- a summer success
walkers and hunters utilising the area.
Staff have reported other notable benefits such as less jostling on the track, compliance checking is now much easier and record-keeping is significantly more accurate.
Rebecca (Becs) Crilly, nearing the end of her second summer season as the Lead Hut Warden for the area, echoes these benefits. “Having bookings has taken a lot of stress out of the warden role. We are able to spend more time with trampers, sharing information about the local area and interesting landmarks to visit while they’re walking.
Trampers are more engaged with us too, as we’re not perceived as ‘just compliance’ anymore. The interactions are a lot friendlier now”.
Working alongside a second Hut Warden and a bevvy of volunteers, Crilly stated that including the Mt Somers facilities on the booking system had been well overdue and the response from trampers to date had been one of “overwhelming joy”.
“Trampers are now able to pace their walk and enjoy the outdoor experience without the time pressures of needing to get to the hut first.
“They know they have a guaranteed bed at the end. There is clear signage at both entrance carparks informing people they have to book a bed before they head up, but we won’t ever turn anyone away either. We just make it clear that bookings will always get priority. There hasn’t been any issues so far this season.”
Both the Woolshed Creek carpark and the Sharplin Falls carpark have reception, providing
Abvove top: Mt Somers Track.
Above: A quiet Woolshed Creek Hut. Photo: Becs Crilly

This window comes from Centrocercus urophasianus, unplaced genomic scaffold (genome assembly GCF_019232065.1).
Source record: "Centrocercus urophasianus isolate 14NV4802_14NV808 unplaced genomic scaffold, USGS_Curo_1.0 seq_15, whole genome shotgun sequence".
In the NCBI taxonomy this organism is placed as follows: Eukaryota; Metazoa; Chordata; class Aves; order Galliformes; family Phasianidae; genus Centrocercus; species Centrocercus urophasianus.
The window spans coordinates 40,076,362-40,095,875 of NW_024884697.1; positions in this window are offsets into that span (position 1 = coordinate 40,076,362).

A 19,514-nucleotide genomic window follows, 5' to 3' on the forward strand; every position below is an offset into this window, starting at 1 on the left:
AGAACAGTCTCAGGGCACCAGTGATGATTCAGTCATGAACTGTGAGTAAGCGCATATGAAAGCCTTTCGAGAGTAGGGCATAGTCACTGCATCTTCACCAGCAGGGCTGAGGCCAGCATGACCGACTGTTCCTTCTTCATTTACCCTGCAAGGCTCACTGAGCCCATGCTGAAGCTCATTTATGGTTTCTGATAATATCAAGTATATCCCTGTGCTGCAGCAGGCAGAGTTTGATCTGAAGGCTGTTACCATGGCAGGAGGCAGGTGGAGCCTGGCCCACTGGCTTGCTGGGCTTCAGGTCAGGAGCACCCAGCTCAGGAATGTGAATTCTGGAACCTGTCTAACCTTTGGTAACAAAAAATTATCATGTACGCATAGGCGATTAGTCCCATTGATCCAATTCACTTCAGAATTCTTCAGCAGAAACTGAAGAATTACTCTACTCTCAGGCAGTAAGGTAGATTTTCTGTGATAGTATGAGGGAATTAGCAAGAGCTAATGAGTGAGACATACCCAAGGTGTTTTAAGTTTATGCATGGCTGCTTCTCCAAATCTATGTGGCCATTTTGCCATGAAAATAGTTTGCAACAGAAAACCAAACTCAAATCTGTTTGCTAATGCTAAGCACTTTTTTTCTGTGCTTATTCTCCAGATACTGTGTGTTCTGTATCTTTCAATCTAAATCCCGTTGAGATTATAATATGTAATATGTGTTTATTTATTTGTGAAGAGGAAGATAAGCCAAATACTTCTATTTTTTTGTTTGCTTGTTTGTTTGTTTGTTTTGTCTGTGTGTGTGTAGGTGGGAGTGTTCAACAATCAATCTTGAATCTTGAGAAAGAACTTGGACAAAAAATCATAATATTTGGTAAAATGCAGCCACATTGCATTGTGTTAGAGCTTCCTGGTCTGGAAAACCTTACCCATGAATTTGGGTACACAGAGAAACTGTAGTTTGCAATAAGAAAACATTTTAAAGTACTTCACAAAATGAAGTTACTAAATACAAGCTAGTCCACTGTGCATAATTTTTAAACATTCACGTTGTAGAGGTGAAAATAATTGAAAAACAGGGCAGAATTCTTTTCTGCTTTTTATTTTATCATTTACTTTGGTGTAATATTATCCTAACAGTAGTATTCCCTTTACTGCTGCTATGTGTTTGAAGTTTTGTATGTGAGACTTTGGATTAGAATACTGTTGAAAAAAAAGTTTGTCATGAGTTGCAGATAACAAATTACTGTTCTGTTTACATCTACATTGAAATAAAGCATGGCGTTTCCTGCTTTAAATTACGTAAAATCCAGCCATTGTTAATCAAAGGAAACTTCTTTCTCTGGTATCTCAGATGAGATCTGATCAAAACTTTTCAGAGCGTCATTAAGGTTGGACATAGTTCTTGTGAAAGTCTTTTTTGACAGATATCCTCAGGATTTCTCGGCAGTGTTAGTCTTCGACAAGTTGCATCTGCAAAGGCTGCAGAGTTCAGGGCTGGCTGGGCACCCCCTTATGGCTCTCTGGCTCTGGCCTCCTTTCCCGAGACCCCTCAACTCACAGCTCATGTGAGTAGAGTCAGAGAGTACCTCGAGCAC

Right; Dads and Lads.
Photo: Andy Osborne the opportunity for a booking to be placed from a mobile device. And further up the hill, Hut Wardens use their mobile devices to complete online check-ins, confirming exactly who is onsite.
As a direct result of having certainty of visitor numbers, Crilly says she has been able to gain some more structure and productivity from her days.
She plans to be available at the
huts around the times walkers will start arriving and is able to schedule track maintenance activities for the quieter days.
When queried about the downsides of the booking system, Crilly reported very few. Some ‘Back Country Hut Pass’ holders are still learning the huts must be booked first although many are already familiar with the process for claiming their refund.
The booking system itself has some quirks too. There is currently no self-cancellation option, meaning folks who aren’t able to make the trip become ‘no-shows’, if they haven’t rung DOC to cancel. Sometimes there is a ‘sameday booking’ glitch when using a mobile phone to book from the entrance carparks, although this is resolved quickly by the wardens at hut check-in. Another feature Crilly is happy to utilise.
“We have noticed a shift in the demographic of people who are walking too. This walk is the perfect introduction to overnight tramping. Families have confirmed accommodation so they can travel with less gear, at a pace that suits them. Woolshed really isn’t the party hut it used to be.”
Following a recent ‘Dads and Lads’ tramp, Andy Osborne agrees with this comment. He and a family friend took their respective sons (aged 7 (just) to 11) for an overnight stay at the Woolshed Creek Hut.
“We knew that the hut needed to be booked prior and the system worked well. Everyone who was staying in the hut overnight had also booked, so there were no extras sleeping on the floor.”
Of the experience itself, Osborne said they walked in via Rhyolite Ridge, commenting it was “a bit tough for the boys with packs on” so they cooled off in the waterfall gorge swimming hole about 20 minutes from the hut, before heading back to the hut for the evening. “It was a great experience overall”.
DOC is continuing to improve the booking service it can provide to customers and in April all existing bookable campgrounds and huts, that sit outside the Great Walks, will transition to the new booking service.
More information is available from booking.doc.govt.nz.
Above: Chatting with trampers.
Photo: Becs Crilly